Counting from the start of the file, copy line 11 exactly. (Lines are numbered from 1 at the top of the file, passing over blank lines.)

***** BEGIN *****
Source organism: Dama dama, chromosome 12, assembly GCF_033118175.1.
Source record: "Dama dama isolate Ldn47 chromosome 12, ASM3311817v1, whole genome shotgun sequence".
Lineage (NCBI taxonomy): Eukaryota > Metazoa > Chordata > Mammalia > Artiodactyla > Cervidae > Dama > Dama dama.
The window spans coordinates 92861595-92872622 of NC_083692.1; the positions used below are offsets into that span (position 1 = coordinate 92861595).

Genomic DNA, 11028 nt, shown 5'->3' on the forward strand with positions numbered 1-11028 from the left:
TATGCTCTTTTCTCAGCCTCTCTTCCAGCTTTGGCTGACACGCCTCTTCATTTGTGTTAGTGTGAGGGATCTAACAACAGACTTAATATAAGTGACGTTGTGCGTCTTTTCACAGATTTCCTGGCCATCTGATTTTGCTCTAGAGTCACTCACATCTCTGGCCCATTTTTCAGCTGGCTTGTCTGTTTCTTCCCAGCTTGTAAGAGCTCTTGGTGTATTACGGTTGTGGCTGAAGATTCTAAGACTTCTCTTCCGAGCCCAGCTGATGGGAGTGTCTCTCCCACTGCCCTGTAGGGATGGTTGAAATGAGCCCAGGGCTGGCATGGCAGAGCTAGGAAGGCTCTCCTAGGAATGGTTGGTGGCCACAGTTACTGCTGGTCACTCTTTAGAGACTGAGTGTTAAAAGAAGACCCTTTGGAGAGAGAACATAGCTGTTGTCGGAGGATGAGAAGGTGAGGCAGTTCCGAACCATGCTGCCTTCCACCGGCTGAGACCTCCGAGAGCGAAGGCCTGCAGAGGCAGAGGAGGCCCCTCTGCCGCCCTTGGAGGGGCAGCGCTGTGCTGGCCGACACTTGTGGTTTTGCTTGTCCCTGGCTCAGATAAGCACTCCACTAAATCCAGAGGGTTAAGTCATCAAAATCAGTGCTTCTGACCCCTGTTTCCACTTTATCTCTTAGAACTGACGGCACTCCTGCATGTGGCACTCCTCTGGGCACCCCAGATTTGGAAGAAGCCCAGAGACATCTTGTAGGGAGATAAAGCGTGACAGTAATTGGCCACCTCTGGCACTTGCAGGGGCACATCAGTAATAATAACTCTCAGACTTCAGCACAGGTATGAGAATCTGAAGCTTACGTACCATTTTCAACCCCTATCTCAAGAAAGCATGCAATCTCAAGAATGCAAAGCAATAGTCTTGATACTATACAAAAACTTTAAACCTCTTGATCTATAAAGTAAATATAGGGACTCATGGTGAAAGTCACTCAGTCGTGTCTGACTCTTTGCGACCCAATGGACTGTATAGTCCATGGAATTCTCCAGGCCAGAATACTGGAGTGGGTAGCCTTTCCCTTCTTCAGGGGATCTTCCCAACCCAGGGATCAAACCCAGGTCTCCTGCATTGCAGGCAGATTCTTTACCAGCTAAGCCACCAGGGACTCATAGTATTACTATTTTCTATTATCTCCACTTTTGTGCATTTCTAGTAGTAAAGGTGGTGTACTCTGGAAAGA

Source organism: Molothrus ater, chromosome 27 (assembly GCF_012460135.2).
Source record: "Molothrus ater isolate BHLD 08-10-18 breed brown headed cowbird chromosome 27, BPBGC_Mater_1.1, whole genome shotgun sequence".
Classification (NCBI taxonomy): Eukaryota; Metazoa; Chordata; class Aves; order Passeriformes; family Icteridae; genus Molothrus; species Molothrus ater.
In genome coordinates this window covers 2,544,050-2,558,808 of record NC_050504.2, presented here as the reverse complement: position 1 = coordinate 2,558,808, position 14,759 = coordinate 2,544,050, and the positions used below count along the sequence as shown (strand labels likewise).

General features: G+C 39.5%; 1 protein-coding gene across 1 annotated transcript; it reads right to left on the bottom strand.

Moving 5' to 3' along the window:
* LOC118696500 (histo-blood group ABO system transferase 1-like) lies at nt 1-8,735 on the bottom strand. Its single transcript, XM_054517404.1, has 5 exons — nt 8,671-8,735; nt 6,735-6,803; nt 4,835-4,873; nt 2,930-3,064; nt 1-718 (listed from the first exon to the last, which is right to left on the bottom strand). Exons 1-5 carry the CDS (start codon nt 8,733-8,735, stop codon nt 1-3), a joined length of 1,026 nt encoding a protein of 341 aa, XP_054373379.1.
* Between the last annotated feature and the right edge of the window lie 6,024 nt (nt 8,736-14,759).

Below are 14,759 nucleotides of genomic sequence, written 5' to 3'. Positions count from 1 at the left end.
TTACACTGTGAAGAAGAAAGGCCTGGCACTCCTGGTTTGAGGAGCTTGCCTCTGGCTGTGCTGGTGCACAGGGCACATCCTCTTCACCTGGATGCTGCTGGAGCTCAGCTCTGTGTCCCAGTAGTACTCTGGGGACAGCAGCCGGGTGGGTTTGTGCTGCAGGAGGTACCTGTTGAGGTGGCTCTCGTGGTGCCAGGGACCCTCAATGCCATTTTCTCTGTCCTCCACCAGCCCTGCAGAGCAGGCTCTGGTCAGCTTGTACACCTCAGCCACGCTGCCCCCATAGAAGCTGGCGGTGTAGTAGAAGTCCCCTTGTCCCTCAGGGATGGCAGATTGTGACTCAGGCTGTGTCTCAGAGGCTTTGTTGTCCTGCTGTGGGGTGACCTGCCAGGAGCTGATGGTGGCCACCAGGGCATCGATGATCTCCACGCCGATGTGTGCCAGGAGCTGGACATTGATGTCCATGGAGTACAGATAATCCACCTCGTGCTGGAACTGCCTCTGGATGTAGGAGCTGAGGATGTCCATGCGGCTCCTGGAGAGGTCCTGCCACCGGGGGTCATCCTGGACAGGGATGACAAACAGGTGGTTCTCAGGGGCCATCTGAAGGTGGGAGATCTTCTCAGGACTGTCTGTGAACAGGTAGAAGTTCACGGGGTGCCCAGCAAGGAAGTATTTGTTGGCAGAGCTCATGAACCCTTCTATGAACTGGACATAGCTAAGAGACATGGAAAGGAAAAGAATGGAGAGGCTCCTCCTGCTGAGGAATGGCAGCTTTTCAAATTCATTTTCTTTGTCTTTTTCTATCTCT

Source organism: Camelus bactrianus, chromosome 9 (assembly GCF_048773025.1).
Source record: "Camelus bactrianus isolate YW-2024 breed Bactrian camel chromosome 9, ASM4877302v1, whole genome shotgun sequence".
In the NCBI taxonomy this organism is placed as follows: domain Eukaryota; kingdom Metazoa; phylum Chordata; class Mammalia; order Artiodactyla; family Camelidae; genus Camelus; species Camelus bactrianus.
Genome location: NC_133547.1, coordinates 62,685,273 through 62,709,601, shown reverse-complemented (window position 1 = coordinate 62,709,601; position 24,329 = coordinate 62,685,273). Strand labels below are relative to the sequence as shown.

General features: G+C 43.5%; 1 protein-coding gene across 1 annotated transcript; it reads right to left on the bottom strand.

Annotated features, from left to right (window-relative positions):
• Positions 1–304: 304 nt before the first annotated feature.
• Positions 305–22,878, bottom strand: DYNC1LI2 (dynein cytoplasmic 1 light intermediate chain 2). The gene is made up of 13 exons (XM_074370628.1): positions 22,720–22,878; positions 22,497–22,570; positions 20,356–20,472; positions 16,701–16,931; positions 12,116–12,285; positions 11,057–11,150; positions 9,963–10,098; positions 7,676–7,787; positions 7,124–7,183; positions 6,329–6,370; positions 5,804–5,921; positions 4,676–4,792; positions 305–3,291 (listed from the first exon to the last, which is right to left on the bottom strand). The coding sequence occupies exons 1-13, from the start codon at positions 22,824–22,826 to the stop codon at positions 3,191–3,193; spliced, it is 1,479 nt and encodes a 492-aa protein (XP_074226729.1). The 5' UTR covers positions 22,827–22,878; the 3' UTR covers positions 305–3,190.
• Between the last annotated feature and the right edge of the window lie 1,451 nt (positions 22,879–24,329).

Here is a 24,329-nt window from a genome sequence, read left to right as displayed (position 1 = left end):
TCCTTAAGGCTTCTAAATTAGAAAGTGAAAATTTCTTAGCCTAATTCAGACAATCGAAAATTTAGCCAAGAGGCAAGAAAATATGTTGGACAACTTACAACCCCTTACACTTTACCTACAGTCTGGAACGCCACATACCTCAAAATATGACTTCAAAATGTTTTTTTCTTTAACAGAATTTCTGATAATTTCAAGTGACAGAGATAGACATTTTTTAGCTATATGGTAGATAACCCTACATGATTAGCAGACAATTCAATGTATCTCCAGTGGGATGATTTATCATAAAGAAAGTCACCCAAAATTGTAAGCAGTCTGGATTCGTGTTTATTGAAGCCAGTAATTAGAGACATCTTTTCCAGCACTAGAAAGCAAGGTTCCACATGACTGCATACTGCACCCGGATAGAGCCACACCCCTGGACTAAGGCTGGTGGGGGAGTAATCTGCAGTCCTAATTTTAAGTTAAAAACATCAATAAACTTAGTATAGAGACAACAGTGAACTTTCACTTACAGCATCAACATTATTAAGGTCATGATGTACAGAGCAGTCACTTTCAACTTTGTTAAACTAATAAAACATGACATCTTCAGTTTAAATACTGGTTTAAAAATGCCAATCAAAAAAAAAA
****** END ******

General features: G+C 39.5%; 1 protein-coding gene across 1 annotated transcript; it reads right to left on the bottom strand.